Thursday, April 23, 2015

Put Your Head on My Chest - and I'm Mr. Success



Frank has his own definition -- as you'd expect

I have a feeling the seams are gonna show on this one, but go with me.


I arrived at rehearsal last Tuesday night just in time to hear part of a discussion about “success” in the theatre, and just what that word might mean. (I also heard my name being bruited about as a hashtag standing in for “not liking things,” but that couldn’t be more false. Why, just last week, I caught Sister Play at the Magic, and loved it. But I digress … )


I believe I’ve mentioned more than once that, at this point in my career, I have a pretty good sense of whether a show I’ve directed or am acting in is any good. (And let me qualify that; once we open and the finished product is in place, I have an idea. Many is the time I’ve come home from rehearsal and said that I have no idea of how it was going to go over – or been sure on the final Monday or Tuesday that we were as doomed as doomed can be, only to have the ship right itself yet again.) I can tell if I’m good or if the show is good, but is it a “success?” Boy, is that a can of worms.


There are just too many definitions for success. Is it financial? Is it a (sincere) standing ovation from the audience? Is it (appropriate) laughter or tears? Is it good reviews? Is it personal satisfaction? Is it knowing you got the most out of all the actors and characters? All of the above? Some of them?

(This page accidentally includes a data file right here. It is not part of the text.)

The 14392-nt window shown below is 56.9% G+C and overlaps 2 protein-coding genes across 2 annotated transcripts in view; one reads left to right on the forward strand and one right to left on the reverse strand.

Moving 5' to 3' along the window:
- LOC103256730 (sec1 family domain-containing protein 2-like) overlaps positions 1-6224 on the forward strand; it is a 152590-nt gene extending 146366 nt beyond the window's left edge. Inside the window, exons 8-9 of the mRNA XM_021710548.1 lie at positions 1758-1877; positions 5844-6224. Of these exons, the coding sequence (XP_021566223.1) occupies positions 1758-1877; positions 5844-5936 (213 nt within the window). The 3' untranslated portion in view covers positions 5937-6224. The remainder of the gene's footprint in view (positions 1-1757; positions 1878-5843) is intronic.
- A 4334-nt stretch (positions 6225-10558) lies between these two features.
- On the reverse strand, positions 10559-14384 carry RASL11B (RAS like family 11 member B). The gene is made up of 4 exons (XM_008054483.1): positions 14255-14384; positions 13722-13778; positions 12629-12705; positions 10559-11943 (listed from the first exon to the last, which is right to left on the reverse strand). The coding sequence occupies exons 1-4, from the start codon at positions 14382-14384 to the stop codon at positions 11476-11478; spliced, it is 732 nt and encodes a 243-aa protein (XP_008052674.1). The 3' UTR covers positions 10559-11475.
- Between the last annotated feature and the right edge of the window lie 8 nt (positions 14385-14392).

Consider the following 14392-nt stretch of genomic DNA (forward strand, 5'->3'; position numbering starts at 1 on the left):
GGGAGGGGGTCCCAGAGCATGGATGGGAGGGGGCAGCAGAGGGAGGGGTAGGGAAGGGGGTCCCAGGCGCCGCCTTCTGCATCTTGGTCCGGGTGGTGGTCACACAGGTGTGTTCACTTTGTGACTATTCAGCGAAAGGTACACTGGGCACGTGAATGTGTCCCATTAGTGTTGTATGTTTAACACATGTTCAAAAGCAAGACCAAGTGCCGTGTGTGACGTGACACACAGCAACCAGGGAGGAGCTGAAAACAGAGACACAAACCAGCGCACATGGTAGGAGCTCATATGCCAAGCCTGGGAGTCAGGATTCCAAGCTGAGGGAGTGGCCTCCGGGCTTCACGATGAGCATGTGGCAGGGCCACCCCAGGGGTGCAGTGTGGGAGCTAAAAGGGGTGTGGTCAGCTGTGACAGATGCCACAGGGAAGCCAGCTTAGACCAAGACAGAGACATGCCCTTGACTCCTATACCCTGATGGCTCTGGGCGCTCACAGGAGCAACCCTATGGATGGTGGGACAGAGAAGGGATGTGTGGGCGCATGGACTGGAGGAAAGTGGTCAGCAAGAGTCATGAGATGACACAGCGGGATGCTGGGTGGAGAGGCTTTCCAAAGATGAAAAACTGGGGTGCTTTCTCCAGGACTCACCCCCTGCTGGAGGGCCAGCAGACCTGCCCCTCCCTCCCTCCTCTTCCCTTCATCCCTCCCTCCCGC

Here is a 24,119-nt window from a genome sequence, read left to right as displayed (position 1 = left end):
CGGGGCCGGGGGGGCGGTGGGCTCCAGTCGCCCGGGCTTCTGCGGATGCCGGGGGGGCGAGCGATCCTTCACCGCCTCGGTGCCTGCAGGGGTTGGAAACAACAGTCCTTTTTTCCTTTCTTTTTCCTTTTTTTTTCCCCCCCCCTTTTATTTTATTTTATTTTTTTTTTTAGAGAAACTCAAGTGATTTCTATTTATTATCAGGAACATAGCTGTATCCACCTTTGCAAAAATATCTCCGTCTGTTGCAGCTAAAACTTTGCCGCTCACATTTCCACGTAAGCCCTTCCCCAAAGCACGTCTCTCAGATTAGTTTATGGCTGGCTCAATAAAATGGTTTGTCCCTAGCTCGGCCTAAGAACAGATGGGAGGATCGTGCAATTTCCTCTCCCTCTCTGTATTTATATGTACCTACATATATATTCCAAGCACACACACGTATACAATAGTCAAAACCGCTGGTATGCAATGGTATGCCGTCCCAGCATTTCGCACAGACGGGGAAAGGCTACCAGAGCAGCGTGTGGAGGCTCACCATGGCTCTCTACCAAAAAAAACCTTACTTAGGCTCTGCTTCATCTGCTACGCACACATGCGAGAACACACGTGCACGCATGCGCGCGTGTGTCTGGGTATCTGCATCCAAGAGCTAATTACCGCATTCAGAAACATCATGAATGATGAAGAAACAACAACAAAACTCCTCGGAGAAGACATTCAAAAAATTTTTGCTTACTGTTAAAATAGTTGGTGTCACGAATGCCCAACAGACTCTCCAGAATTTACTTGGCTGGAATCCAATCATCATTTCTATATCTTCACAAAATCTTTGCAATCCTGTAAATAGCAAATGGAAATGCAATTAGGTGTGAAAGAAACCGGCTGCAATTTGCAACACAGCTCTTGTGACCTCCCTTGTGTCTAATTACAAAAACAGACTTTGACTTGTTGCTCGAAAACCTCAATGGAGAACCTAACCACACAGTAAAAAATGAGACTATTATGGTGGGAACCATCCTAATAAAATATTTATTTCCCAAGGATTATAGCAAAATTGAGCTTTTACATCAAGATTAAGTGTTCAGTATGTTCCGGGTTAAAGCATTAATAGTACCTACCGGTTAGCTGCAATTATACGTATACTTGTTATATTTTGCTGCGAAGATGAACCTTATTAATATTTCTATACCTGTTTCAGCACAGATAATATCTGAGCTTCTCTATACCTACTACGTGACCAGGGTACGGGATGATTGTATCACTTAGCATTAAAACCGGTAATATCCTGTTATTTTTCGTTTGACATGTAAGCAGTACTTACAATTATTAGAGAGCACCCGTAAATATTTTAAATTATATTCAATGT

I don’t know. I can be satisfied and delighted with something, but does that equal “success?”


This is the part where it’s going to get sticky. In my last couple of offerings, I’ve talked about the plan by Actor’s Equity to kill Los Angeles’s 99-seat plan. For those who came in late*, in brief, there was a waiver that allowed theatres with 99 seats or fewer to pay union actors less than scale (like, as little as $7 a performance) in order for them to do material that was more challenging or interesting or larger-scale or experimental than work for television or movies. (I also expressed a wish that we had something similar in the Bay Area – not because I think actors shouldn’t be paid, but because I think they should be able to work on whatever they want wherever they want.)



Equity members down there voted on whether they wanted to keep the waiver plan in place (with changes) or scrap it all together. By a 2-to-1 margin, they voted in favor of keeping the plan. It was strictly an advisory vote, so Equity’s New York offices announced Tuesday (as expected) that they’d be scrapping the plan and, basically, putting dozens of successful companies out of business and preventing the very actors they were claiming to protect from working. At least one company, the Long Beach Playhouse (worked there; did two good shows, two okay shows, and one that was one of the worst theatrical experiences of my life), announced immediately that they were going strictly non-Equity, and I heard of at least three cases where actors were literally physically prevented from auditioning for shows.

 The Long Beach Playhouse -- in business since 1929